18. Immature sinus histiocytosis. Light- and electron-microscopic features, immunologic phenotype, and relationship with marginal zone lymphocytes.

    PubMed Central

    van den Oord, J. J.; de Wolf-Peeters, C.; De Vos, R.; Desmet, V. J.

    1985-01-01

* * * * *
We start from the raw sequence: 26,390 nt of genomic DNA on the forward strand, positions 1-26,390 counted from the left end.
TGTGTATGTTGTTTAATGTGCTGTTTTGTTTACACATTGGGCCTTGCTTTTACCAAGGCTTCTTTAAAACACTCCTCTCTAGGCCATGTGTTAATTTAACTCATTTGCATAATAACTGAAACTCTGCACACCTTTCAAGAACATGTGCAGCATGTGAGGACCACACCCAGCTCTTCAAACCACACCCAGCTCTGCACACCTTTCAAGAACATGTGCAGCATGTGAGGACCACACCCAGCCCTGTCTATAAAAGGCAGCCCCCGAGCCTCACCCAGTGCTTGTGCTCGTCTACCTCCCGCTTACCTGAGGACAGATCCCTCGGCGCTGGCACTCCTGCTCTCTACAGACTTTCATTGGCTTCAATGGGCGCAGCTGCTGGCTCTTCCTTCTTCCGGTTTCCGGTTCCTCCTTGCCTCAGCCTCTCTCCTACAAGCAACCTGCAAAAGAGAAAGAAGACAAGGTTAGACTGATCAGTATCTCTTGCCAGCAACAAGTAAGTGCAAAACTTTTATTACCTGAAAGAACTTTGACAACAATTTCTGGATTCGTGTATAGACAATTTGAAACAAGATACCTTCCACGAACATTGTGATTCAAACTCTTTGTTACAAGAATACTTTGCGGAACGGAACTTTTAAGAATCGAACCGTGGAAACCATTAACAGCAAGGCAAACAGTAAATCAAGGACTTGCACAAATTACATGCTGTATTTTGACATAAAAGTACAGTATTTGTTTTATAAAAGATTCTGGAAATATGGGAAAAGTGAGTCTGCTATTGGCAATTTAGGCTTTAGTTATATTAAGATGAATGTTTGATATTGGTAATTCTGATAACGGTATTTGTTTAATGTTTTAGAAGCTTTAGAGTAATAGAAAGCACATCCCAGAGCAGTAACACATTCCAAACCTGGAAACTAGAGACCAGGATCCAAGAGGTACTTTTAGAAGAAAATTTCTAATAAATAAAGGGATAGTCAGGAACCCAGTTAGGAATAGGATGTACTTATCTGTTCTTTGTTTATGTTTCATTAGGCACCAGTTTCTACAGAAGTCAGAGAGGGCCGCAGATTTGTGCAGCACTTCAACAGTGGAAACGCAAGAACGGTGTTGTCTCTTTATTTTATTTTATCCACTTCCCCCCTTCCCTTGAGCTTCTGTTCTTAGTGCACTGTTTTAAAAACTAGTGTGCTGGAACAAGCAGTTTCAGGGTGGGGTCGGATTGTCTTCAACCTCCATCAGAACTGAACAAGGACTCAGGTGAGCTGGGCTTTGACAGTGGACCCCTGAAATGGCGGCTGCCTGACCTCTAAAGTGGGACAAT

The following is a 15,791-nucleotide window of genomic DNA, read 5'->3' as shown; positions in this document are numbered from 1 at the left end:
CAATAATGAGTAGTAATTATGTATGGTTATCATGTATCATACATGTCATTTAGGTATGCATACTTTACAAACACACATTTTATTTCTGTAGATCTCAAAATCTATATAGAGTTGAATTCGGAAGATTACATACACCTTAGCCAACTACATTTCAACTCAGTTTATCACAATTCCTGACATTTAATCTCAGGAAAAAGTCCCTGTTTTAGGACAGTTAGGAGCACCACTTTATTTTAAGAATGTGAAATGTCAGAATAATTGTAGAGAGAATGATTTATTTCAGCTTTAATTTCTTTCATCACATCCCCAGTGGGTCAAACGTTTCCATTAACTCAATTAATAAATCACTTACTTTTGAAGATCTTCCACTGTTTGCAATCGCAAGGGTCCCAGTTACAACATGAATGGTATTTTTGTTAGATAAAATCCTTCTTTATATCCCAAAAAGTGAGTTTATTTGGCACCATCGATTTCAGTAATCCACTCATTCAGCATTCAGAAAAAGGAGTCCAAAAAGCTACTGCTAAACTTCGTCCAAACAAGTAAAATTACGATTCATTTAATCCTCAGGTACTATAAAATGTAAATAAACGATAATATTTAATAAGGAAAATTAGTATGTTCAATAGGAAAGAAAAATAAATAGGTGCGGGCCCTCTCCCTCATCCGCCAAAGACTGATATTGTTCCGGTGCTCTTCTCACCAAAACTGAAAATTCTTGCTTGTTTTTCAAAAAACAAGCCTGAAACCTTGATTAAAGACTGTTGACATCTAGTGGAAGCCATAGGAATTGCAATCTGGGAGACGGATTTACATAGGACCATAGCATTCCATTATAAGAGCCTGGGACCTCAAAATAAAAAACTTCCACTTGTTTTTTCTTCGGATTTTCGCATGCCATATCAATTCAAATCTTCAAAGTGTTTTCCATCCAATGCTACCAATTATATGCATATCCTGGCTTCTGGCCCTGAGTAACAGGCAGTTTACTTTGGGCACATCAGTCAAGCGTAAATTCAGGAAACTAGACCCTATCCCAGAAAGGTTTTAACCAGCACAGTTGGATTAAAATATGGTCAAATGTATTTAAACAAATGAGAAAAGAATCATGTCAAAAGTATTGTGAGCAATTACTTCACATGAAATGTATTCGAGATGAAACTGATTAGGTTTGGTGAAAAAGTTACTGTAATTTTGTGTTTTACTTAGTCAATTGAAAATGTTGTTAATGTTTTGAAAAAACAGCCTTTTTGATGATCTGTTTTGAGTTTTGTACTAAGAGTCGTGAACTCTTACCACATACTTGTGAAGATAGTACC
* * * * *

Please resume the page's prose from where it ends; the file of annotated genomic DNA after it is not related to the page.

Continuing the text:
The light-microscopic, ultrastructural, and immunohistochemical features of immature sinus histiocytosis were studied in 10 lymph nodes with the histologic picture of toxoplasmic lymphadenitis and compared with the features of lymphoid cells present in the marginal zone of the splenic white pulp. Areas of immature sinus histiocytosis consisted largely of medium-sized lymphoid cells with markedly irregular nuclei and abundant pale cytoplasm. Using a panel of monoclonal antibodies, the predominating lymphoid cells were found to carry the B-cell phenotype B1+Ba1-sIgM+sIgD-OKIa1+. Admixed were variable numbers of larger, blastic lymphoid cells, small lymphocytes, histiocytic elements, and polymorphonuclear granulocytes. The marginal zone of the splenic white pulp was composed of a similar mixture of cells, and marginal-zone lymphocytes demonstrated an analogous immunohistochemical phenotype. Our results indicate that immature sinus histiocytes are B-lymphoid cells that are closely related to marginal zone lymphocytes. As such, immature sinus histiocytes may have a role similar to that of marginal-zone lymphocytes, which have been claimed to transport antigens or immune complexes toward the follicular center or to serve as precursors of plasma cells. We suggest that immature sinus histiocytosis represents an abnormal expansion of the marginal zone, normally present at the sinusoidal pole of lymphoid follicles. The reason for this marginal-zone hyperplasia, recognized as immature sinus histiocytosis in a variety of reactive lymph node conditions, may be a maturation arrest in the normal development of immature sinus histiocytes into small, sIgM+ sIgD+ lymphocytes. Images Figure 3 Figure 1 Figure 2 Figure 4 Figure 5 Figure 6 Figure 7 Figure 8 Figure 9 Figure 10 Figure 11 Figure 12 Figure 13 Figure 14 PMID:3970140